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a series of fragments & notes about Chance, Fate, and Context by Dara Wier

It almost seems as if it’s an emergency to write down that one of the wonders and finest things about fiction (I mean genre names, such as stories, like novels (& plays and pictures and music, too) is that it is all bluster and distraction and at one and the same time getting us to forget (everything) and illusiifying us (trancing us, hypnotizing us) into believing we remember, that is, to practice the brain activity called remembering. Suddenly it seems suddenly that is what fiction is, it is all about nothing but getting us to forget about Time.  We choose to be in a fiction (which can be in a poem) and we are transported into other dimensions which can be most often most easily understood as other dimensions in time.

(even when any time is called an illusion, it isn’t, not really) (perhaps sadly, maybe unfortunately)

And maybe then does this mean poetry serves another purpose.  Not really. I can’t imagine it might.

Though poetry’s precincts being what they are, are never so much overtly illusory.  Maybe they are metaphorical but that isn’t illusory. That’s a real as anything not an illusion is.

Roaming thoughts gathered up for us by our miraculous brains’ constant activtity come bidden and unbidden, come fast or come slowly in drips and in flocks and schools and whirlwinds.

Passing thoughts show up as part of maintaining a constant relationship with being at once in this world and alarmingly not of it.

How fast do you think?  Can you do anything about the speeds by which you think?  Could there be some circumstances in which to think in slow motion might provide a better outcome, a more complex or clarified momentum.

It is funny to think of a thought as an outcome.  As if a thought could be static.

As if a thought could be isolated.

Sometimes it seems it appears we isolate a thought in a word or a phrae or a sentence. And there-by harden it or cause it to lack animation.

Maybe this is why sentences are almost always a little odd.  They play opposum.  They act as if.  They stay composed.  They keep all sorts of things in play within their borders.  They just about always point forward, but sometimes do refer us back in time.  In order to understand this sentence one needs to have followed (followed?) some earlier sentence.  Writing and reading require endless willingness to let our agile brains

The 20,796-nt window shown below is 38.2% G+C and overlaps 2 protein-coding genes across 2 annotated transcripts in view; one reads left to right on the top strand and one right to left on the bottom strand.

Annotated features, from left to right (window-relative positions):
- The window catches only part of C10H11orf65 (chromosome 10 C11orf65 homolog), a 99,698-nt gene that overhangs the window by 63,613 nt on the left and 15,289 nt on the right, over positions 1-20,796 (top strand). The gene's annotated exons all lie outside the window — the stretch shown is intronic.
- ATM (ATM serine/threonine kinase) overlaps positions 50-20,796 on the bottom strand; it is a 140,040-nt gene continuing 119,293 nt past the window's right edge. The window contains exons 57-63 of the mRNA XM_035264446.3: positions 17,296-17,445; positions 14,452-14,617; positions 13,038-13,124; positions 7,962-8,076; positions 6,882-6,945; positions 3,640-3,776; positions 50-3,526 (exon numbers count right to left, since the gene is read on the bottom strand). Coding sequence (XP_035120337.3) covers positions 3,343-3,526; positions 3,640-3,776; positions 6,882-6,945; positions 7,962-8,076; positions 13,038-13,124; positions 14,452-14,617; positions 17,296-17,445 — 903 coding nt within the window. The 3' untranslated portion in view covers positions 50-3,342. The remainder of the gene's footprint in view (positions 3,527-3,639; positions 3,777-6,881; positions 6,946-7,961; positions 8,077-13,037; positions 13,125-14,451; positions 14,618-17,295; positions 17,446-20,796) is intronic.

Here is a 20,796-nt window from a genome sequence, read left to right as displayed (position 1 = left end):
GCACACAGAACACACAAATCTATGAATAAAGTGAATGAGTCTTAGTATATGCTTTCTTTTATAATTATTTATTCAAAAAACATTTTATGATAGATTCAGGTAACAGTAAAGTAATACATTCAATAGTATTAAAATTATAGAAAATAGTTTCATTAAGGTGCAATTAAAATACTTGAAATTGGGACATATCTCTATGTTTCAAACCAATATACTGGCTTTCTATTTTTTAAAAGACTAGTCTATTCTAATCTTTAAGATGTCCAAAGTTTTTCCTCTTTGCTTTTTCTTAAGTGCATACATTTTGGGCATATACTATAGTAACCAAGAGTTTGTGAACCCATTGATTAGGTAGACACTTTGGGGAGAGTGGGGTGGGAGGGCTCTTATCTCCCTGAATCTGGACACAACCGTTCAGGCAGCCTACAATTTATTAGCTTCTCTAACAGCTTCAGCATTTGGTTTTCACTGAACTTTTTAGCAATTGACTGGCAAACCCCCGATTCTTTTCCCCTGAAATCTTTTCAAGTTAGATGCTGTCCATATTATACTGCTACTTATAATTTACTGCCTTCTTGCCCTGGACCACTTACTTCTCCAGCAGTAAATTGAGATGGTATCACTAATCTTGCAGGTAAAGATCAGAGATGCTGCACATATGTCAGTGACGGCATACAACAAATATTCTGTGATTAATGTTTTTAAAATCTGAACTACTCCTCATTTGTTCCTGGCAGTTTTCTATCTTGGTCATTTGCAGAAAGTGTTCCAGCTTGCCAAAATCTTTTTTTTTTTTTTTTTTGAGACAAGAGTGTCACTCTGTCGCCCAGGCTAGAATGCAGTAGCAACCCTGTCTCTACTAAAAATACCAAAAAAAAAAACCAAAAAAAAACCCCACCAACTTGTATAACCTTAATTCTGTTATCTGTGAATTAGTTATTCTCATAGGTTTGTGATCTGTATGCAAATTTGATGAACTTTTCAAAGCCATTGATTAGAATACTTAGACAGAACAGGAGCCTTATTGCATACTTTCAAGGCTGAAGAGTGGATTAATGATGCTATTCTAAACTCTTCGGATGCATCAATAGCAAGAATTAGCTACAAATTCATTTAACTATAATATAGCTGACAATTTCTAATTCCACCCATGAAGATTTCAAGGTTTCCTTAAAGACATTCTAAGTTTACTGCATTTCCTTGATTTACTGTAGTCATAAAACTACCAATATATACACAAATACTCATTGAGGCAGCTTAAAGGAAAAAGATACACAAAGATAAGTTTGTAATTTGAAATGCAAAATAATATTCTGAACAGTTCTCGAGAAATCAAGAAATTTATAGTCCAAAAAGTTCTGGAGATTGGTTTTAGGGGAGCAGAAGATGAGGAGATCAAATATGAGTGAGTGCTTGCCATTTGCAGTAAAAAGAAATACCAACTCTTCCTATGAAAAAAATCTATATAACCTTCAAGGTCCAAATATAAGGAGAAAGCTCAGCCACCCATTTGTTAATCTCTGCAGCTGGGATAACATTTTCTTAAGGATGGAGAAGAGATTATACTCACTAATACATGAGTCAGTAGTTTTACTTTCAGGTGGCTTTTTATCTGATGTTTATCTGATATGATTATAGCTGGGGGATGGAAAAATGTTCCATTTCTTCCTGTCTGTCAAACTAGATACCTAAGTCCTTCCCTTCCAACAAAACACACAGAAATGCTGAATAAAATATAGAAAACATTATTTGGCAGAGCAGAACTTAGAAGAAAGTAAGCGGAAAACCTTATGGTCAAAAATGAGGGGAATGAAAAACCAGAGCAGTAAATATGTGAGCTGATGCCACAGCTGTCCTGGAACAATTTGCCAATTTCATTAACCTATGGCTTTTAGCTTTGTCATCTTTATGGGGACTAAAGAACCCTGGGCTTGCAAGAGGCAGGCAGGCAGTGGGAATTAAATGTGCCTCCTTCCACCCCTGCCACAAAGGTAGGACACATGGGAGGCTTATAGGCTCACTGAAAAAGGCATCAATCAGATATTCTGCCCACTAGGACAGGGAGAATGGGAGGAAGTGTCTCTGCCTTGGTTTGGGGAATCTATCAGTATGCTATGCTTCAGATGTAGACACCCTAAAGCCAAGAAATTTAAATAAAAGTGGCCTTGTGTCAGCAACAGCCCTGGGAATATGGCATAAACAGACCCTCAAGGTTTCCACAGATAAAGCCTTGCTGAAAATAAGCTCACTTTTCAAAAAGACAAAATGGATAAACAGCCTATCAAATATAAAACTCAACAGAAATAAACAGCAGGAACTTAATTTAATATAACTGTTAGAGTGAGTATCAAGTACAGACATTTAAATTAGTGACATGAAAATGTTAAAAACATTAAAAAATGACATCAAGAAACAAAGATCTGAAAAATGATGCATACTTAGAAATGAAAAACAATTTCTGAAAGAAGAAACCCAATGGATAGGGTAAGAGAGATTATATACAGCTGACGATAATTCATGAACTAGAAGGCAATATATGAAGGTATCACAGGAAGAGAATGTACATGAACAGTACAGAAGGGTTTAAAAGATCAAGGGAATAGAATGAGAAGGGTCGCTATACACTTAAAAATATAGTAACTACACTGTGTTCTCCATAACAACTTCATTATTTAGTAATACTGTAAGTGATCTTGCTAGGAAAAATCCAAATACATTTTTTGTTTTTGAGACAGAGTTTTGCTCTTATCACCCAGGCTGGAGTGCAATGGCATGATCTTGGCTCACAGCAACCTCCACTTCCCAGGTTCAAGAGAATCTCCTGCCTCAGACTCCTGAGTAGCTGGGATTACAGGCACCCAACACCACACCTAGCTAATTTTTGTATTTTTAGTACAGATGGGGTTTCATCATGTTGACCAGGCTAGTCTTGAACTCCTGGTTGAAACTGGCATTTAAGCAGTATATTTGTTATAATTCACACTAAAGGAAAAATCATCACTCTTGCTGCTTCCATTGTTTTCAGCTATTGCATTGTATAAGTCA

For instance, say I hear this proposition and I’m asked by a friend to say something about it:   The United States is too big to be a coherent nation conducive to humanity’s necessary adjustments to changing circumstances.

Some core of New England qualifies.  Bands of the Northwest fit this bill.   I think someone has recently published a book saying there are at least 11 possible regions of quintessential character within U.S. borders.  At least.  Possibly a few million.

Those for whom Occupy has offered a crack in what has otherwise seemed recalcitrant ignorance ,a willful and adamant ignoring obvious inequities and swindles just about everywhere we look (education, finance, medicine, energy and so on); in spite of Occupy’s detractors it is coherent and does cross many traditional lines and heavily guarded areas of political debate.

I do not understand how the line that Occupy is not coherent enough (they do not have a linear line to a fixed outcome, so I heard someone say on the radio) came to be so pervasively spread without warrant.  There is no linear line to a fixed outcome, that is ridiculous.


I propose to give you my undivided attention.

I hear myself saying this as though it is a shockingly personal declaration.  Undivided attention requires such a great effort of concentration.

For instance:

‘Lady, three white leopards sat under a juniper tree in the cool of the day’


Dara Wier is the author of eleven books of poetry, including Selected Poems, Remnants of HannahReverse Rapture, and Hat on a Pond. She teaches in the University of Massachusetts MFA Program for Poets and Writers. Her awards include the Poetry Center and Archives Book of the Year Award, a Pushcart Prize, theAmerican Poetry Review’s Jerome Shestack Prize, and fellowships from the National Endowment for the Arts and the Guggenheim Foundation. She edits Factory Hollow Press. Visit her author page at Wave Books or read an interview.